Let me talk a little bit about the Medicaid drug program and the Rebate Program. So the Rebate Program was established back many, many years ago, in 1990, to give states away to help reduce the cost of prescription drugs. So the Rebate Program — the players involved in the Rebate Program, of course there is CMS, there is the states, and then there is the drug manufacturers. So we have 650 drug manufacturers that participate in the Medicaid Drug Rebate Program, and the money that comes in from the Rebate Program, and the State Representatives here can attest to this, I think, that help off-set federal and state costs of most out-patient prescription drug spending dispensed to Medicaid patients. So one thing you have to remember about Medicaid, and this is also the case for Medicare Part D, is Medicaid, we don’t buy drugs. We don’t have truckloads of drugs pulling up, you know, the CMS and then distribute them to pharmacies. Pharmacies — retain pharmacies, independent chain pharmacies, they buy the prescription drugs, and Medicaid basically pays for those drugs, and then we realize a rebate on the drugs that pharmacies dispense. So we pay for drugs purchased by providers of retain pharmacies. There is also rebates that are paid on physician administered drugs — that was added later on down the road after the original program was enacted. And at the Division of Pharmacy, me and my division, and our staff, what we do is we don’t manage the individual state programs, we review the state parameters, how the states are reimbursing for these drugs, and how they are covering these drugs. And that’s primarily for fee-for-service. Managed care, we have a little bit more of a hands-off approach to. The managed care plans in the states, they are under contract to the states and we review the rates that the states pay managed care plans, but we don’t get directly involved necessarily in the day-to-day management of the managed care programs in Medicaid, and right now, more than 75% of Medicaid patients are in some form of managed care. So the Rebate Program has been operating for 26-27 years. It brings in — last year it brought in 42 billion dollars. That’s a lot of money that comes in from manufacturers into the states through the Rebate Program. And that amount has been growing. In 2016, it brought in 38 billion, and the year before, 27 billion. So rebates are paid both on drugs dispensed to patients in fee-for-service Medicaid, as well as those in managed care. And the rebates, for those of you who are not familiar, are based on statutory formulas that are in current law, and they are based off benchmarks called Average Manufacturers Price, and Best Price. It gets pretty complicated when you talk about the rebates, but just to tell you that the rebates are based off a benchmark called Average Manufacturers Price. And Medicaid is entitled to the manufacturers best price in the market, with few exceptions. Meaning the Medicaid rebate is reflective of the best price that the manufacturer offers for its drug in the marketplace with few — with some exceptions. Manufacturers pay rebates to states each quarter. So just yesterday, we sent out to the states — what year are we in? Federal fiscal year 2018 first quarter rebate file. So one of the things we do at the federal level, is we get data from the manufacturers every quarter on their AMPs and their best prices, we turn around and we calculate unit rebate amounts, we send those out to the states, the states then bill manufacturers for rebates, based on utilization of those manufacturer’s drugs, in that states for the quarter. As I said, we’re about 650 manufacturers participate in the program. In order for federal financial participation to be available for a manufacturer’s drugs, they have to sign a rebate agreement with the Secretary. So suffice it to say, almost every manufacturer who sells drugs to Medicaid patients, who have some sort of Medicaid market, participates in the Rebate Program. And all the states in the district participate — the territories, the five territories will be given the ability to participate in the program in 2020. The rebate amounts, as I said, they are based on a statutory formula. Branded drugs pay a higher rebate, so those are signal source patented drugs, or drugs that come off patent, but were patented at a particular point in time. They pay about 23% of their average manufacturer’s price for the quarter. Blood clotting factors and drugs that have exclusively pediatric indications play a lower rebate, and generics pay an even lower rebate. So non-innovative drugs. Generic drugs pay 13% rebate. But both for brands and generics, there is an inflation penalty. Manufacturers, if they increase their prices faster than inflation, they pay an additional rebate back to Medicaid, or a price that increases faster than the rate of inflation. That’s been a very important protection for states against manufacture inflation, particularly in the branded market, but that was extended a couple of years ago to the generic market, because there was evidence that there was inflation happening on certain generic products, which traditionally had not been the case.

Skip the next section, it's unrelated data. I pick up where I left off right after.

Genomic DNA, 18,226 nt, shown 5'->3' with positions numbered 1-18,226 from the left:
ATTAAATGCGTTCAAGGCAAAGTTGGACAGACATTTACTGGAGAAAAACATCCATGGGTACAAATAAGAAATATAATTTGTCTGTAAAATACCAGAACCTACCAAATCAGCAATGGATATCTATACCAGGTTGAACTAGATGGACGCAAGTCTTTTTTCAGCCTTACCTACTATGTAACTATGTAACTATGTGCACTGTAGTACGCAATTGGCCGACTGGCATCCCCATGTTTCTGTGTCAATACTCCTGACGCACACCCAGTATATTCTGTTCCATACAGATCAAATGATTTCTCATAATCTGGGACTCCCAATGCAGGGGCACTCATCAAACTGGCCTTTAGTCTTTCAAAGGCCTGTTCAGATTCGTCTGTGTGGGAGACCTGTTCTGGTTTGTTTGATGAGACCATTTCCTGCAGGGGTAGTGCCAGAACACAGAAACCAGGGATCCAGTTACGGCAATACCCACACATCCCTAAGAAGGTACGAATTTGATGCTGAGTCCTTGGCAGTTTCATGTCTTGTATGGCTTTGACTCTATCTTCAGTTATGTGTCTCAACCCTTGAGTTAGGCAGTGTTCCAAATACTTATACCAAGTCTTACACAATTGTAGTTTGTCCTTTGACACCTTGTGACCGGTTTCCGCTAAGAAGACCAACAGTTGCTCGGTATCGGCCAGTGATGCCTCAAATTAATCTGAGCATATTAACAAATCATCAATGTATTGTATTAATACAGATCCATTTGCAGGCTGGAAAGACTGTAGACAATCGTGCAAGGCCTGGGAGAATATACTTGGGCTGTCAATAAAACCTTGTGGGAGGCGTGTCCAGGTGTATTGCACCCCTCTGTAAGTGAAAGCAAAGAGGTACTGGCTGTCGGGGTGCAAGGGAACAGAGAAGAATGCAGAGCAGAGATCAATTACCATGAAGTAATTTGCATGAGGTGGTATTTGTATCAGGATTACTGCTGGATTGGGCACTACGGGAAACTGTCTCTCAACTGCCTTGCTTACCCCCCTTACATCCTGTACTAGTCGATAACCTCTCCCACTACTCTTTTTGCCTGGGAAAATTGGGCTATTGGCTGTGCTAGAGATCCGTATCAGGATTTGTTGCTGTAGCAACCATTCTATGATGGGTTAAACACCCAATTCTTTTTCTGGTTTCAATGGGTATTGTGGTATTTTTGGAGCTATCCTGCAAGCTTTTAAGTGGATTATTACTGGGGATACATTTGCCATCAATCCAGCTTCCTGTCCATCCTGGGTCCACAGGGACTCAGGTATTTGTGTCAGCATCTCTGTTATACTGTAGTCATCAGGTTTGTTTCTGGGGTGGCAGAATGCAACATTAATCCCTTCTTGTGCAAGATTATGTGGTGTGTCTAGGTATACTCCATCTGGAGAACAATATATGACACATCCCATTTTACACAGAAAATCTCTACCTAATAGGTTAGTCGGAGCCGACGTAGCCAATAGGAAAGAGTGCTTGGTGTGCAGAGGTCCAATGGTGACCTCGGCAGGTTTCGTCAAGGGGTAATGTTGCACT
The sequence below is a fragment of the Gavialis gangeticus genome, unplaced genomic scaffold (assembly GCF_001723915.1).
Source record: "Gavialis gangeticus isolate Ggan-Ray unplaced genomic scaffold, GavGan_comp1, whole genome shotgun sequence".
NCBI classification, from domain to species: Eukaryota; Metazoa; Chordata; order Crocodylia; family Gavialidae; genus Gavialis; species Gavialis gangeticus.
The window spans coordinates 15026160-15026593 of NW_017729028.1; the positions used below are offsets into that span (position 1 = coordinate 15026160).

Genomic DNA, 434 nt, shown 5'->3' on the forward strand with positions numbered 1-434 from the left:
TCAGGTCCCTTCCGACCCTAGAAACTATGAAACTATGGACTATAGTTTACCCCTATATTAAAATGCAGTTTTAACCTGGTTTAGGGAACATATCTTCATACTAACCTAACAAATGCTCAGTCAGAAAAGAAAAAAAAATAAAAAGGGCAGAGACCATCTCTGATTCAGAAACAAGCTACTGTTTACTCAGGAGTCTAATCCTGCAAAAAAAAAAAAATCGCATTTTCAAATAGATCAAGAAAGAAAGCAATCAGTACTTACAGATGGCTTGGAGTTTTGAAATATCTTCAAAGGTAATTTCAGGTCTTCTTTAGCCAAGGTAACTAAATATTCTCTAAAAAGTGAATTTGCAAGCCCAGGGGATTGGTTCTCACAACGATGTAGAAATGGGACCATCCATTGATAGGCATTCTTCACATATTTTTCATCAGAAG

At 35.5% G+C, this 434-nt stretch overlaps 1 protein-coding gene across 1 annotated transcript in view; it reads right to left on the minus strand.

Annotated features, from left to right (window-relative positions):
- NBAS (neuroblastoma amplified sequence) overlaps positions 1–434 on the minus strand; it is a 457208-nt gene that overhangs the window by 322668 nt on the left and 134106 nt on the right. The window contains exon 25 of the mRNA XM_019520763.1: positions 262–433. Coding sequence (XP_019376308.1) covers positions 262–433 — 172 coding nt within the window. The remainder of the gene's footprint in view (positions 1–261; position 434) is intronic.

As Mary Ella said, prescribed drugs to this day are an optional benefit, but all states cover them. As I said, all manufacturers who want their drugs covered in Medicaid, meaning having FFP available, have to sign a rebate agreement. States use what are known as preferred drug lists. Now, as a condition of Medicaid participation in the program, manufacturers pay rebates, but states are required to cover all the drugs of a manufacturer that participates in the program. It doesn’t mean that they can’t subject those drugs to a preferred drug list, a prior authorization, or step therapy, or some other utilization mechanism. But the rules require that states cover all drugs of manufacturers that participate in the program, if it’s prescribed for medically accepted indication.